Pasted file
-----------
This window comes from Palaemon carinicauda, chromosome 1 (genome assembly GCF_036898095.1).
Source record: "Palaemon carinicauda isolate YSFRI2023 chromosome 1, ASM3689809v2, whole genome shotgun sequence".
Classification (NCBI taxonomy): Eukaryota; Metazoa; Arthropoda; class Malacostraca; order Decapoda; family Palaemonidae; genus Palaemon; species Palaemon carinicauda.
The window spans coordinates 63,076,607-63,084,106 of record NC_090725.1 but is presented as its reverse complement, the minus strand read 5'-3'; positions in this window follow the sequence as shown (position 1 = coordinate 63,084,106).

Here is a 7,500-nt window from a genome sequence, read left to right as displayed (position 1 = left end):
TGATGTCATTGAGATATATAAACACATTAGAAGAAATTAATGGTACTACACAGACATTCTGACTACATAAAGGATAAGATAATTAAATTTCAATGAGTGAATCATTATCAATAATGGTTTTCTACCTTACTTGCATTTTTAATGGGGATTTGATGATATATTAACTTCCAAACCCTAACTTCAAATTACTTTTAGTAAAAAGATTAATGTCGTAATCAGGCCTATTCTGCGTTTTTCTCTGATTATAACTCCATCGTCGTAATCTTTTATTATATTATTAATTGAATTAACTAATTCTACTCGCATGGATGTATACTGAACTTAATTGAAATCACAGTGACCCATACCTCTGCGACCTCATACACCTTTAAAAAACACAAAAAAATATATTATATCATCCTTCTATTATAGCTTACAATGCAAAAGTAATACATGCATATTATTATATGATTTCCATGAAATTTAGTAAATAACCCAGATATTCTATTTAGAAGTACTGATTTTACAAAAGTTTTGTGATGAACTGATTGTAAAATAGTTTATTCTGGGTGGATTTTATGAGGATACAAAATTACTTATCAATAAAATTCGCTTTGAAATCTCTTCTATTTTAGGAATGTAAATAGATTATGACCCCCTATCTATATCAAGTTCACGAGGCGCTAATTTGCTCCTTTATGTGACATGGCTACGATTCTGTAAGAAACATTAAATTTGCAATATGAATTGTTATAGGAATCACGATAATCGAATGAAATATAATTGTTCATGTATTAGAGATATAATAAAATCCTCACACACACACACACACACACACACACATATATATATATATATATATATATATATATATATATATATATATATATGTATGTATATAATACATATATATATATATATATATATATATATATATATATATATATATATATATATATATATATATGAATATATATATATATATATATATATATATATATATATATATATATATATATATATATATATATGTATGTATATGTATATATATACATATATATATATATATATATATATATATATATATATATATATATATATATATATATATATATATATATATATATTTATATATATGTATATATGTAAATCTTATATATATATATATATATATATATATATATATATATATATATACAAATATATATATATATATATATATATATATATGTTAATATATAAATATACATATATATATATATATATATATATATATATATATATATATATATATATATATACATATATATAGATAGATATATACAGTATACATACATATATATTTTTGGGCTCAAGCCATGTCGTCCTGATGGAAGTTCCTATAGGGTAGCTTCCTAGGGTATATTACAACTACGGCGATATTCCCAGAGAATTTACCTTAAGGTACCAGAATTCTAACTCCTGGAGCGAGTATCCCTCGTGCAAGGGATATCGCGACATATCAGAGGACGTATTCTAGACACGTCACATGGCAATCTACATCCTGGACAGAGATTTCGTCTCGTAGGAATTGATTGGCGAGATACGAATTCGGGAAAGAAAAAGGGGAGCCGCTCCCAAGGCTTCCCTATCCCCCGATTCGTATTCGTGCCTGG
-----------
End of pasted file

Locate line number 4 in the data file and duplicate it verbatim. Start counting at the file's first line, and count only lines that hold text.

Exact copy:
The window spans coordinates 63,076,607-63,084,106 of record NC_090725.1 but is presented as its reverse complement, the minus strand read 5'-3'; positions in this window follow the sequence as shown (position 1 = coordinate 63,084,106).